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Exp Clin Endocrinol Diabetes. 2008 Feb;116(2):132-4. Epub 2007 Dec 20.

Clinical benefit of a short term dietary oatmeal intervention in patients with type 2 diabetes and severe insulin resistance: a pilot study.

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V Medizinische Klinik, University Hospital Mannheim, Medical Faculty Mannheim of the University of Heidelberg, Mannheim, Germany.



To evaluate the potential effectiveness of 'carbohydrate days' as a dietary intervention to overcome insulin resistance in type 2 diabetes.


Patients (n=14) with uncontrolled type 2 diabetes and insulin resistance as defined by a dosage of more than 1 IU/day (*)kg BW were consecutively enrolled in this prospective study. Primary outcomes were daily insulin requirement and mean blood glucose levels which were evaluated before, after, and 4 weeks after the intervention.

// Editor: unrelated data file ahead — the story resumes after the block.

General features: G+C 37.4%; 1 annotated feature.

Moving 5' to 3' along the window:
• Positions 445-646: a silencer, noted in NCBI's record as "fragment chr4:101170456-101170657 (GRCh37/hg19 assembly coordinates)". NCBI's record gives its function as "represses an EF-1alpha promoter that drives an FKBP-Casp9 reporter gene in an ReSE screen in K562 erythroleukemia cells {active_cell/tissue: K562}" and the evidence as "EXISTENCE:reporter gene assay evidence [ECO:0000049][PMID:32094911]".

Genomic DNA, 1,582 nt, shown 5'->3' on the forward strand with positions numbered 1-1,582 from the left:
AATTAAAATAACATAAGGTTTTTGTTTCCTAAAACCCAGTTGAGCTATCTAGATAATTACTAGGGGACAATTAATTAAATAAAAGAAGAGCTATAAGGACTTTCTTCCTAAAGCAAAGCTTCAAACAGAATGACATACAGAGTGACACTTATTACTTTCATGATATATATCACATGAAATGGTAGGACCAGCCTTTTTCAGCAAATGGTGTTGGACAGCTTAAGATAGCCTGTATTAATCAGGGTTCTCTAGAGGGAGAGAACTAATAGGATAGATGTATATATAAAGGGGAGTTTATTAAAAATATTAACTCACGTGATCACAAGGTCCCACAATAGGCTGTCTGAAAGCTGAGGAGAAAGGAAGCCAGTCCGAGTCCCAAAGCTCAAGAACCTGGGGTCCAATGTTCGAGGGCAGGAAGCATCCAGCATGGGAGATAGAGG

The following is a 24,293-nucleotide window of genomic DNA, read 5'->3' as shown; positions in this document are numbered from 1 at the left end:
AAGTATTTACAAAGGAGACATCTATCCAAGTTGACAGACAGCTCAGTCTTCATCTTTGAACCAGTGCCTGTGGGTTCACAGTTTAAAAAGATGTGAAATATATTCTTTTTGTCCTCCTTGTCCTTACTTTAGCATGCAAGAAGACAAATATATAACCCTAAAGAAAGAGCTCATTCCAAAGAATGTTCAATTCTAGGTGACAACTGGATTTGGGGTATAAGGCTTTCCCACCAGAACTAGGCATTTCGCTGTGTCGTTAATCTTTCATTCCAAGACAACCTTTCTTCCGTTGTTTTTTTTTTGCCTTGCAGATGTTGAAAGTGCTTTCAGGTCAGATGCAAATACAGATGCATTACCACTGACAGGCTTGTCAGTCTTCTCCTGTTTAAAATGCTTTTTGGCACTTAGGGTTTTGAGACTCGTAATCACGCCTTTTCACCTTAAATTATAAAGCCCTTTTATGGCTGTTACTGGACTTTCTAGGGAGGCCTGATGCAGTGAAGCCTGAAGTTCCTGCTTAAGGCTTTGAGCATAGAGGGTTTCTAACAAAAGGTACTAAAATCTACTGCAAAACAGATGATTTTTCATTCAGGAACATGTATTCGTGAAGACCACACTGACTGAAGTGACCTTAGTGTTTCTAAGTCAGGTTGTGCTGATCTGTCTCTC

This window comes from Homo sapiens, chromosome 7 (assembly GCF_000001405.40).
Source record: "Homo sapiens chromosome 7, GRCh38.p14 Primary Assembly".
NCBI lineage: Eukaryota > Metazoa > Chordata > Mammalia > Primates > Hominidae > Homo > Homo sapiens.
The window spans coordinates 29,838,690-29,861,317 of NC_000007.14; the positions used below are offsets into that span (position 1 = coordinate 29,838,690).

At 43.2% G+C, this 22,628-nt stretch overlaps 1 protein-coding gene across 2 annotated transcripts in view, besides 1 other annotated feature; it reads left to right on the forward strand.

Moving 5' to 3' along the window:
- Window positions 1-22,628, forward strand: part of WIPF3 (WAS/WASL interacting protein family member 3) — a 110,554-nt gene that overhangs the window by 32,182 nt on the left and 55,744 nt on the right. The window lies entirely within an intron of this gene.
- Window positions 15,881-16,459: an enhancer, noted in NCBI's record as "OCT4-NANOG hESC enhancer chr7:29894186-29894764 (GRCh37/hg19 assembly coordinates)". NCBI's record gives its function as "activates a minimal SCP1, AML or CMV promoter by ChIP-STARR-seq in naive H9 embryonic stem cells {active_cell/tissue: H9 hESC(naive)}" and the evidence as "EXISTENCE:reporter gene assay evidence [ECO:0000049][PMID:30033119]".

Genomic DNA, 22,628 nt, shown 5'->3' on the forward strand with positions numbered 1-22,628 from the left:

All patients had a metabolic syndrome, 75% had microvascular and 57.1% macrovascular complications. Hospital setting and diabetes adapted diet alone led to improved glycemic control with a mean blood glucose 158+/-47 mg/dl. Intervention with two days of oatmeal diet further decreased mean blood glucose to 118+/-37 mg/dl (p<0.05). This was associated with a significant reduction of insulin dosage by 42.5% (before: 145+/-68.9 U/d, after 83+/-34.2 U/d, p<0.001) as well as a significant reduction (-26.4%, p<0.01) of serum leptin levels. After the four weeks outpatient period, insulin dosage remained significantly decreased (83+/-20.2 U/kg (*)d, p<0.01). Glycemic control was comparable (mean blood glucose141+/-20.78 mg/dl) to glucose levels within the hospital setting. Adiponectin levels increased significantly by 53.8% (p<0.05).


In this uncontrolled pilot study, hospital admission and diabetes adapted diet followed by oatmeal intervention achieved a approximately 40% reduction of insulin dosage required to achieve controlled glucose levels. This effect was conserved after a 4 week outpatient phase with normal diet.

[Indexed for MEDLINE]

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